Starting is the most difficult step.
That sentence can be applied to many situations, so no wonder it also works for gardening. My method of starting something I may have never done or see a challenge in, is to just tackle it. And you should do so, too! Here is a step-by-step guide on how to start a green-space.
1) Be aware of your surroundings
First things first: You don't need to have a garden to plant vegetables or flowers. A balcony, a terrace and even a sunny window sill work, too! Look around for potential spaces that you can work with. For instance, you could use your kitchen window for herbs which you need for cooking. Another window sill might be for starting seedlings. On your balcony you could then plant strawberries and cucumbers. This is just one idea of a simple, but functional garden. You get the idea.
2) Make a plan
What was described in the paragraph above, was already a plan. Not the most complex one, but it works. And that is what you should make, too. A plan. Especially if you don't have a lot of space, it is useful to decide what you want to put where. What I like to do is to draw what my future garden will look like. Take a look at this photo:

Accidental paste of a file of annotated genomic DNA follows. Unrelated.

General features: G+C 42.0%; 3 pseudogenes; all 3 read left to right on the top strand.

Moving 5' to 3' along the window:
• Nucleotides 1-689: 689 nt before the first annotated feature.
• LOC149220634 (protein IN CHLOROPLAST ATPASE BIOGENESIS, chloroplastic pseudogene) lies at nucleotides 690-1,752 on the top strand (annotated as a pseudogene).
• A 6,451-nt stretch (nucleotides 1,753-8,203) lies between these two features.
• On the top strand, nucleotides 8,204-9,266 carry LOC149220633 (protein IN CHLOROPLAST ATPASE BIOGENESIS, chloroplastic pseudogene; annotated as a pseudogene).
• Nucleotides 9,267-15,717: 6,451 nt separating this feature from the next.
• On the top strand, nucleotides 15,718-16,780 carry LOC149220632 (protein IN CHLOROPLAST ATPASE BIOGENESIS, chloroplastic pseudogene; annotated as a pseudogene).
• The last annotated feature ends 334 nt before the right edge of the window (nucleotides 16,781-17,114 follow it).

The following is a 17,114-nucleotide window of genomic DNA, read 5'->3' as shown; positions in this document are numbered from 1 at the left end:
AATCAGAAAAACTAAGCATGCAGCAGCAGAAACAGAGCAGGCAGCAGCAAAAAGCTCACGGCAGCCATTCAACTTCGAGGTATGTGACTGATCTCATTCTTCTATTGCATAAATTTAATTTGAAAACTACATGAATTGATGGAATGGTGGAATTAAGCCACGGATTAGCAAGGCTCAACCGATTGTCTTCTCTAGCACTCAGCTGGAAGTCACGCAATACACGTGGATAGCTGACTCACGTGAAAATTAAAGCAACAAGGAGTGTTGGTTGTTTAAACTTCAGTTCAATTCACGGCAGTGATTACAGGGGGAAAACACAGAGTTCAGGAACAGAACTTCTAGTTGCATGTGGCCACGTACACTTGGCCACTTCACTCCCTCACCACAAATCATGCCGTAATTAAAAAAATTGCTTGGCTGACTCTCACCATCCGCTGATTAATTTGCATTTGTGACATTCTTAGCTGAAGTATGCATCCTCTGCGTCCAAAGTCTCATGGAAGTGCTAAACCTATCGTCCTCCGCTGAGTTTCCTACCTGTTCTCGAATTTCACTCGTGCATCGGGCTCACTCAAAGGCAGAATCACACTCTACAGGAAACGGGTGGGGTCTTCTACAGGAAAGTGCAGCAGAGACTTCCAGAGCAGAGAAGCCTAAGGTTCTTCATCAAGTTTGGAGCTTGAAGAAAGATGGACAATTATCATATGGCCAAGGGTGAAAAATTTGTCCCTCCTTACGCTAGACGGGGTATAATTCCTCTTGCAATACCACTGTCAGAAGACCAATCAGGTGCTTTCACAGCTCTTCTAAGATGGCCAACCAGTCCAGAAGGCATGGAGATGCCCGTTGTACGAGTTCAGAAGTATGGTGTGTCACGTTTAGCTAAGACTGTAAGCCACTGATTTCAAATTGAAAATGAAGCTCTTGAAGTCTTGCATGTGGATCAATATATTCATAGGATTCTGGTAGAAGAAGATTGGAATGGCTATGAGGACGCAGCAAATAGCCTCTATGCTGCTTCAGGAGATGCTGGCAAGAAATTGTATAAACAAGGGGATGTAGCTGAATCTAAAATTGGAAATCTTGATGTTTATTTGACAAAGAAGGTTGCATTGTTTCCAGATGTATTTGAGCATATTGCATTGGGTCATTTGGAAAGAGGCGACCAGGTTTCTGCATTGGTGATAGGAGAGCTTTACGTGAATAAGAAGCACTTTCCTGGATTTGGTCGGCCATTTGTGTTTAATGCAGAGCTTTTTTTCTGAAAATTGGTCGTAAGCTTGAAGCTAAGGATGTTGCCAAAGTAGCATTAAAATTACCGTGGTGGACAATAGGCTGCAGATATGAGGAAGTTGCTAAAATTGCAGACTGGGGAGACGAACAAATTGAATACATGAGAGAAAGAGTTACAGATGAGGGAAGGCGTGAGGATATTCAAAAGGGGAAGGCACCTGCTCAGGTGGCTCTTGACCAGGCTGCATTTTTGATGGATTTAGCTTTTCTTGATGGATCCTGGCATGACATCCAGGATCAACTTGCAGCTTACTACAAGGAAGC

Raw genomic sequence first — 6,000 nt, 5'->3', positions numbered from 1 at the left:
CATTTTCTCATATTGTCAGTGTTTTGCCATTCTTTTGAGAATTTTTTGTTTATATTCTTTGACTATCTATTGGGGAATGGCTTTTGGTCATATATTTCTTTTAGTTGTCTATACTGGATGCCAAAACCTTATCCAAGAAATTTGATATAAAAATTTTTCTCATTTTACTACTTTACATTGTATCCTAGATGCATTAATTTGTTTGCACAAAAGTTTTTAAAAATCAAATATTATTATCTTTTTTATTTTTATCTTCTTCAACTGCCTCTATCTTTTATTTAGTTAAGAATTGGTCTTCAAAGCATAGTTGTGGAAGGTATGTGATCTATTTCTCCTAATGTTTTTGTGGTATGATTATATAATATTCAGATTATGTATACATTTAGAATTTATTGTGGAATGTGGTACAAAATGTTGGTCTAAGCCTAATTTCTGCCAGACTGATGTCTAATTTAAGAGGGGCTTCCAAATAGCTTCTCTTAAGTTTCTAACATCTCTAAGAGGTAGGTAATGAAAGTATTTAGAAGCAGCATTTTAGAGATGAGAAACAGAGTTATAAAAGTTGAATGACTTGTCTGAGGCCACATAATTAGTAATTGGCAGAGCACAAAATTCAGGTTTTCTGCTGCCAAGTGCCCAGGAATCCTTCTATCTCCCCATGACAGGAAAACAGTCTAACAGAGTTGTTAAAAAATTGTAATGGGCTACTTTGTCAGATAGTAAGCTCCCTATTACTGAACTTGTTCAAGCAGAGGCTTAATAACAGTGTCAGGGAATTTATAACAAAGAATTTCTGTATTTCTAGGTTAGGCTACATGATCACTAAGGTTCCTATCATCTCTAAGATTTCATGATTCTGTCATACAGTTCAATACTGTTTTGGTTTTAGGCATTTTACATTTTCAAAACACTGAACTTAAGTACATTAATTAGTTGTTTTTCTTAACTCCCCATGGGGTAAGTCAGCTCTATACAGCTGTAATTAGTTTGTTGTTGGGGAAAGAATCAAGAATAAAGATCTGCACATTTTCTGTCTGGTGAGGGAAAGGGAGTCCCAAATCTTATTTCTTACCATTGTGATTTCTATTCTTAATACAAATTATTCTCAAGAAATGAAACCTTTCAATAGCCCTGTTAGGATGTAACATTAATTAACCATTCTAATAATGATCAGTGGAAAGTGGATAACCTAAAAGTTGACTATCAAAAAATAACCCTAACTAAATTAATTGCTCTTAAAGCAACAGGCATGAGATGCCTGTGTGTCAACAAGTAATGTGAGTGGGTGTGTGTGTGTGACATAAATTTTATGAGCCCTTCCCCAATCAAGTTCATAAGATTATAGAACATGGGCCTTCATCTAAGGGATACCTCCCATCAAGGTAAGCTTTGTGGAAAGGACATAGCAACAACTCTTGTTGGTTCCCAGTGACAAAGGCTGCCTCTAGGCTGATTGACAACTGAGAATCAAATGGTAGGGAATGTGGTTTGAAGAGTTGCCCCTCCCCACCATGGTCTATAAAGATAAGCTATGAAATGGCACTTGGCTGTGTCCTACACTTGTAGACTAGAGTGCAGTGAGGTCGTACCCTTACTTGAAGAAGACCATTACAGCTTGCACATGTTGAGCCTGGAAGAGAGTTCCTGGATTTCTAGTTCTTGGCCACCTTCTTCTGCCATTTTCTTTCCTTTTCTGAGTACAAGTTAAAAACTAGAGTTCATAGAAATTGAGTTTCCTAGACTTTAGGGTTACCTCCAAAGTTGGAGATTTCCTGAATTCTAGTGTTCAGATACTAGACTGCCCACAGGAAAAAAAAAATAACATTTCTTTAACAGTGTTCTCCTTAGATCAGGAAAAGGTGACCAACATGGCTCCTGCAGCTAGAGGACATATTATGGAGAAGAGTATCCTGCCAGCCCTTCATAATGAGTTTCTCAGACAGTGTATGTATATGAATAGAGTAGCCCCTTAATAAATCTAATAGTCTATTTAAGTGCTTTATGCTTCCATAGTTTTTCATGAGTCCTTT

Thick black outlines are the garden's physical boundaries. Thin black lines represent individual beds. All plants are green.
3) Don't go overboard - right?
Once you have everything somewhat mapped-out, the question is, which plants you would like to cultivate. I often hear that you should not get carried away with lots of plants when it's your first time gardening. Though I can see the logic in that (to keep an overview and gain experience slowly), I prefer to plant a variety of vegetable and fruit. That way I can gather experience with lots of plants, see what works and what doesn't and also taste a large selection of home-grown food. While it's your decision which path you are going to take, I encourage you to gauge what works best for you.
4) Selecting your plants
It's time to select your plants. For that, I have created another post, all about which plants work together. Lettuce go there! >